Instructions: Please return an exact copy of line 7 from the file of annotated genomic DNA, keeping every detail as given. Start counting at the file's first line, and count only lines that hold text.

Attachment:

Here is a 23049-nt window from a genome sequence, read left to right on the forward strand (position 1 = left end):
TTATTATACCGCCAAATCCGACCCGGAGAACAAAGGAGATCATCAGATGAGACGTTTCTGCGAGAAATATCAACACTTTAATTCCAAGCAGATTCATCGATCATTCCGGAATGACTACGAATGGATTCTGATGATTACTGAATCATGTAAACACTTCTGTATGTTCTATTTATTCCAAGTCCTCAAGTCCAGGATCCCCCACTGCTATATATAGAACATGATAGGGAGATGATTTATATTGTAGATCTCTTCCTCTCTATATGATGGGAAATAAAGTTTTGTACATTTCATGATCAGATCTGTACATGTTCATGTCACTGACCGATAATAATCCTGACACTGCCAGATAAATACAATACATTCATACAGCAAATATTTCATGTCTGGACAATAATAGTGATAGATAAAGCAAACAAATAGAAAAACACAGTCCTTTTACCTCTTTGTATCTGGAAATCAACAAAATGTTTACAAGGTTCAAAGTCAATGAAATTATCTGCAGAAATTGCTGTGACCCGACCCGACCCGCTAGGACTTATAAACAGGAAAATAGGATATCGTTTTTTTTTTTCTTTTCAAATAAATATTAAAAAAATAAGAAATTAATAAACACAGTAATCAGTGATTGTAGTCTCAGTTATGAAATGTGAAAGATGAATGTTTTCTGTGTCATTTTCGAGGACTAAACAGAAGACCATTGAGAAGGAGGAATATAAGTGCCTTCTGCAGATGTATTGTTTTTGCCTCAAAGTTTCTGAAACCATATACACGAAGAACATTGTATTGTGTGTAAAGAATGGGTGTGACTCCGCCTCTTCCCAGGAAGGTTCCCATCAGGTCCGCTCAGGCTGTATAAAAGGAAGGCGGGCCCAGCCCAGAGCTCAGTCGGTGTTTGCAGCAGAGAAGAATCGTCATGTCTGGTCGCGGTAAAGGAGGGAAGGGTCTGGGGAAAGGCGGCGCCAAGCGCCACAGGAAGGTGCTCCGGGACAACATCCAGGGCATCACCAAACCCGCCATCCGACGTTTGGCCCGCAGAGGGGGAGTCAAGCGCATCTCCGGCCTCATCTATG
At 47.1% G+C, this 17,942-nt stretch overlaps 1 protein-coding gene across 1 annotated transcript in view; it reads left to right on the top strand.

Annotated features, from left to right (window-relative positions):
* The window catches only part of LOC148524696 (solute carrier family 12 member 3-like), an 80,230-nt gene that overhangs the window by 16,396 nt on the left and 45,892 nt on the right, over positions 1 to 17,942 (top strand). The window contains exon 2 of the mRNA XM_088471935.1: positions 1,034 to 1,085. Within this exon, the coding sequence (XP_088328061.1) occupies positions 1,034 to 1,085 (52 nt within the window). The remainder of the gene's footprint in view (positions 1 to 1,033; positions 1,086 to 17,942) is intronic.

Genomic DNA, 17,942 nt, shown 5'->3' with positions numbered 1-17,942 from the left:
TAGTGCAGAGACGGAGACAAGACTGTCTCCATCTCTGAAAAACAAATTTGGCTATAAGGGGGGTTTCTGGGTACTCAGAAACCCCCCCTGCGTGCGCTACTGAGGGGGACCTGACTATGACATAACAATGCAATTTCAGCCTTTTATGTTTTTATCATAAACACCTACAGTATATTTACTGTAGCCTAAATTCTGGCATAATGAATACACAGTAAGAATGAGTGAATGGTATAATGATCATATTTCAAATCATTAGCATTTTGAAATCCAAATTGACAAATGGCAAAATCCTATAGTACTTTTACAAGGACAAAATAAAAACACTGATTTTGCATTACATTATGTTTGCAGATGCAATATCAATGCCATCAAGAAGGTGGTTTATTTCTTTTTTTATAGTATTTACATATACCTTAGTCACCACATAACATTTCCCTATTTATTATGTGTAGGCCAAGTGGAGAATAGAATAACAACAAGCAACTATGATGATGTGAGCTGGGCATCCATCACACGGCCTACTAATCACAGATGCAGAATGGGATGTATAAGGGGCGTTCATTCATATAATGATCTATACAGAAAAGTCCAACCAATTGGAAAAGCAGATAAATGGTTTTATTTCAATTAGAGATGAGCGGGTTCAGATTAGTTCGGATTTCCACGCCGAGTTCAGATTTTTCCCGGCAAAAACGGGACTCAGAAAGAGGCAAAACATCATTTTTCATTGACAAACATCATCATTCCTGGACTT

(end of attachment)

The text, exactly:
TAGTGCAGAGACGGAGACAAGACTGTCTCCATCTCTGAAAAACAAATTTGGCTATAAGGGGGGTTTCTGGGTACTCAGAAACCCCCCCTGCGTGCGCTACTGAGGGGGACCTGACTATGACATAACAATGCAATTTCAGCCTTTTATGTTTTTATCATAAACACCTACAGTATATTTACTGTAGCCTAAATTCTGGCATAATGAATACACAGTAAGAATGAGTGAATGGTATAATGATCATATTTCAAATCATTAGCATTTTGAAATCCAAATTGACAAATGGCAAAATCCTATAGTACTTTTACAAGGACAAAATAAAAACACTGATTTTGCATTACATTATGTTTGCAGATGCAATATCAATGCCATCAAGAAGGTGGTTTATTTCTTTTTTTATAGTATTTACATATACCTTAGTCACCACATAACATTTCCCTATTTATTATGTGTAGGCCAAGTGGAGAATAGAATAACAACAAGCAACTATGATGATGTGAGCTGGGCATCCATCACACGGCCTACTAATCACAGATGCAGAATGGGATGTATAAGGGGCGTTCATTCATATAATGATCTATACAGAAAAGTCCAACCAATTGGAAAAGCAGATAAATGGTTTTATTTCAATTAGAGATGAGCGGGTTCAGATTAGTTCGGATTTCCACGCCGAGTTCAGATTTTTCCCGGCAAAAACGGGACTCAGAAAGAGGCAAAACATCATTTTTCATTGACAAACATCATCATTCCTGGACTT